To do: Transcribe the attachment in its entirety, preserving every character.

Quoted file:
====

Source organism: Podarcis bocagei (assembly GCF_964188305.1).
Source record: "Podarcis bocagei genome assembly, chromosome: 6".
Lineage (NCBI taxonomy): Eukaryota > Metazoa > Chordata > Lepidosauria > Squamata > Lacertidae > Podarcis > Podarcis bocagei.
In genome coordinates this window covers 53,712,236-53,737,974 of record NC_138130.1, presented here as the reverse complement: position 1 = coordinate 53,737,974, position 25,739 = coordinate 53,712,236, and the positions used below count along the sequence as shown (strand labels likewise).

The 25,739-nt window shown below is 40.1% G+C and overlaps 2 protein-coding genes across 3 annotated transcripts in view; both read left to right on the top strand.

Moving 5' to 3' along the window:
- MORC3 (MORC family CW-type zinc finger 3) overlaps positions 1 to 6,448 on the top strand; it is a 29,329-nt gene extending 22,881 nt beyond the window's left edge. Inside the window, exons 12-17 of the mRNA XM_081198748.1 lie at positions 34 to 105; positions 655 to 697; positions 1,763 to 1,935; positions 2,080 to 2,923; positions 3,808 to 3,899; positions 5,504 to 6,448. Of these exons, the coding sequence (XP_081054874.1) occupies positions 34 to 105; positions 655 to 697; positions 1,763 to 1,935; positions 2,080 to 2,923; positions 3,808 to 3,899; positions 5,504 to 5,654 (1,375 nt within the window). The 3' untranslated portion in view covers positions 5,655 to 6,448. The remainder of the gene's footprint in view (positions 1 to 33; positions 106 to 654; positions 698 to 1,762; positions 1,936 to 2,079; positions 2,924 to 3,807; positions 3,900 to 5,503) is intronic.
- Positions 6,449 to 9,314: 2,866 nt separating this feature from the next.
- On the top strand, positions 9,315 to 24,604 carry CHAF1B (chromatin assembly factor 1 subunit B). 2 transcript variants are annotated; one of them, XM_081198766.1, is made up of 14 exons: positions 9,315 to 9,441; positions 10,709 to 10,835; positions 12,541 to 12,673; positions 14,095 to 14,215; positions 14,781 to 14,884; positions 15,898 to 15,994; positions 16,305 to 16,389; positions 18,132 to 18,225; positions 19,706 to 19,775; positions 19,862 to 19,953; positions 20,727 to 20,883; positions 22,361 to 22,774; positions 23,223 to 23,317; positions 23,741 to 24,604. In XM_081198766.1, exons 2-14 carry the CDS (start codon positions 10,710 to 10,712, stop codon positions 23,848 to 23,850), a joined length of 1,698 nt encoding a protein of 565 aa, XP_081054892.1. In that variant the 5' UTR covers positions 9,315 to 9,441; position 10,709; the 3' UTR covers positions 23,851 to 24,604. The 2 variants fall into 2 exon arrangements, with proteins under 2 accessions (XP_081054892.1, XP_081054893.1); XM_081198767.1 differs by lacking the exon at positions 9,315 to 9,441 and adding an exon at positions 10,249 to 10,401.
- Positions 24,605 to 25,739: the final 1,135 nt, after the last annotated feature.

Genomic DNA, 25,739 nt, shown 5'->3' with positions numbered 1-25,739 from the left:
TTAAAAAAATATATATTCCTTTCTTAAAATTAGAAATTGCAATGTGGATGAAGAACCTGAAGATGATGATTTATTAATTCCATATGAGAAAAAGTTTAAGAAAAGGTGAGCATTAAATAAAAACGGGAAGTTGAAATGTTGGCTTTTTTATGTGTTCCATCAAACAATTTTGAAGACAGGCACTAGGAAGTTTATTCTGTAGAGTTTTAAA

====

Source organism: Podarcis bocagei (assembly GCF_964188305.1).
Source record: "Podarcis bocagei genome assembly, chromosome: 6".
Lineage (NCBI taxonomy): Eukaryota > Metazoa > Chordata > Lepidosauria > Squamata > Lacertidae > Podarcis > Podarcis bocagei.
In genome coordinates this window covers 53,712,236-53,737,974 of record NC_138130.1, presented here as the reverse complement: position 1 = coordinate 53,737,974, position 25,739 = coordinate 53,712,236, and the positions used below count along the sequence as shown (strand labels likewise).

The 25,739-nt window shown below is 40.1% G+C and overlaps 2 protein-coding genes across 3 annotated transcripts in view; both read left to right on the top strand.

Moving 5' to 3' along the window:
- MORC3 (MORC family CW-type zinc finger 3) overlaps positions 1 to 6,448 on the top strand; it is a 29,329-nt gene extending 22,881 nt beyond the window's left edge. Inside the window, exons 12-17 of the mRNA XM_081198748.1 lie at positions 34 to 105; positions 655 to 697; positions 1,763 to 1,935; positions 2,080 to 2,923; positions 3,808 to 3,899; positions 5,504 to 6,448. Of these exons, the coding sequence (XP_081054874.1) occupies positions 34 to 105; positions 655 to 697; positions 1,763 to 1,935; positions 2,080 to 2,923; positions 3,808 to 3,899; positions 5,504 to 5,654 (1,375 nt within the window). The 3' untranslated portion in view covers positions 5,655 to 6,448. The remainder of the gene's footprint in view (positions 1 to 33; positions 106 to 654; positions 698 to 1,762; positions 1,936 to 2,079; positions 2,924 to 3,807; positions 3,900 to 5,503) is intronic.
- Positions 6,449 to 9,314: 2,866 nt separating this feature from the next.
- On the top strand, positions 9,315 to 24,604 carry CHAF1B (chromatin assembly factor 1 subunit B). 2 transcript variants are annotated; one of them, XM_081198766.1, is made up of 14 exons: positions 9,315 to 9,441; positions 10,709 to 10,835; positions 12,541 to 12,673; positions 14,095 to 14,215; positions 14,781 to 14,884; positions 15,898 to 15,994; positions 16,305 to 16,389; positions 18,132 to 18,225; positions 19,706 to 19,775; positions 19,862 to 19,953; positions 20,727 to 20,883; positions 22,361 to 22,774; positions 23,223 to 23,317; positions 23,741 to 24,604. In XM_081198766.1, exons 2-14 carry the CDS (start codon positions 10,710 to 10,712, stop codon positions 23,848 to 23,850), a joined length of 1,698 nt encoding a protein of 565 aa, XP_081054892.1. In that variant the 5' UTR covers positions 9,315 to 9,441; position 10,709; the 3' UTR covers positions 23,851 to 24,604. The 2 variants fall into 2 exon arrangements, with proteins under 2 accessions (XP_081054892.1, XP_081054893.1); XM_081198767.1 differs by lacking the exon at positions 9,315 to 9,441 and adding an exon at positions 10,249 to 10,401.
- Positions 24,605 to 25,739: the final 1,135 nt, after the last annotated feature.

Genomic DNA, 25,739 nt, shown 5'->3' with positions numbered 1-25,739 from the left:
TTAAAAAAATATATATTCCTTTCTTAAAATTAGAAATTGCAATGTGGATGAAGAACCTGAAGATGATGATTTATTAATTCCATATGAGAAAAAGTTTAAGAAAAGGTGAGCATTAAATAAAAACGGGAAGTTGAAATGTTGGCTTTTTTATGTGTTCCATCAAACAATTTTGAAGACAGGCACTAGGAAGTTTATTCTGTAGAGTTTTAAA